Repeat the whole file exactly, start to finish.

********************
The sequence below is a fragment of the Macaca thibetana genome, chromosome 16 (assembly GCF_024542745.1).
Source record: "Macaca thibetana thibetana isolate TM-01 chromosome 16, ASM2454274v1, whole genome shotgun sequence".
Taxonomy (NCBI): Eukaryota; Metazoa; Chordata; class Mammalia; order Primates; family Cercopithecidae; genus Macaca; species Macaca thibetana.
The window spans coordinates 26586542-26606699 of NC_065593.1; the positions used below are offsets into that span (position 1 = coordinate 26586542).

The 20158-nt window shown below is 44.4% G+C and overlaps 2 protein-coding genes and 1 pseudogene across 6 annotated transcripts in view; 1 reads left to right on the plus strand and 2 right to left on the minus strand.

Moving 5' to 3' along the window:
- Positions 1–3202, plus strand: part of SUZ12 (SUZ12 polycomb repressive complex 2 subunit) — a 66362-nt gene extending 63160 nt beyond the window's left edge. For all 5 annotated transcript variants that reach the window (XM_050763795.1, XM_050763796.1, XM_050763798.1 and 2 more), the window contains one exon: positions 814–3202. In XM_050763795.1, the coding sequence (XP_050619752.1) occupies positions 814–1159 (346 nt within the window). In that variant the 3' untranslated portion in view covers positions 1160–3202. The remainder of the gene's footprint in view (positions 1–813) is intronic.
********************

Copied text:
The sequence below is a fragment of the Macaca thibetana genome, chromosome 16 (assembly GCF_024542745.1).
Source record: "Macaca thibetana thibetana isolate TM-01 chromosome 16, ASM2454274v1, whole genome shotgun sequence".
Taxonomy (NCBI): Eukaryota; Metazoa; Chordata; class Mammalia; order Primates; family Cercopithecidae; genus Macaca; species Macaca thibetana.
The window spans coordinates 26586542-26606699 of NC_065593.1; the positions used below are offsets into that span (position 1 = coordinate 26586542).

The 20158-nt window shown below is 44.4% G+C and overlaps 2 protein-coding genes and 1 pseudogene across 6 annotated transcripts in view; 1 reads left to right on the plus strand and 2 right to left on the minus strand.

Moving 5' to 3' along the window:
- Positions 1–3202, plus strand: part of SUZ12 (SUZ12 polycomb repressive complex 2 subunit) — a 66362-nt gene extending 63160 nt beyond the window's left edge. For all 5 annotated transcript variants that reach the window (XM_050763795.1, XM_050763796.1, XM_050763798.1 and 2 more), the window contains one exon: positions 814–3202. In XM_050763795.1, the coding sequence (XP_050619752.1) occupies positions 814–1159 (346 nt within the window). In that variant the 3' untranslated portion in view covers positions 1160–3202. The remainder of the gene's footprint in view (positions 1–813) is intronic.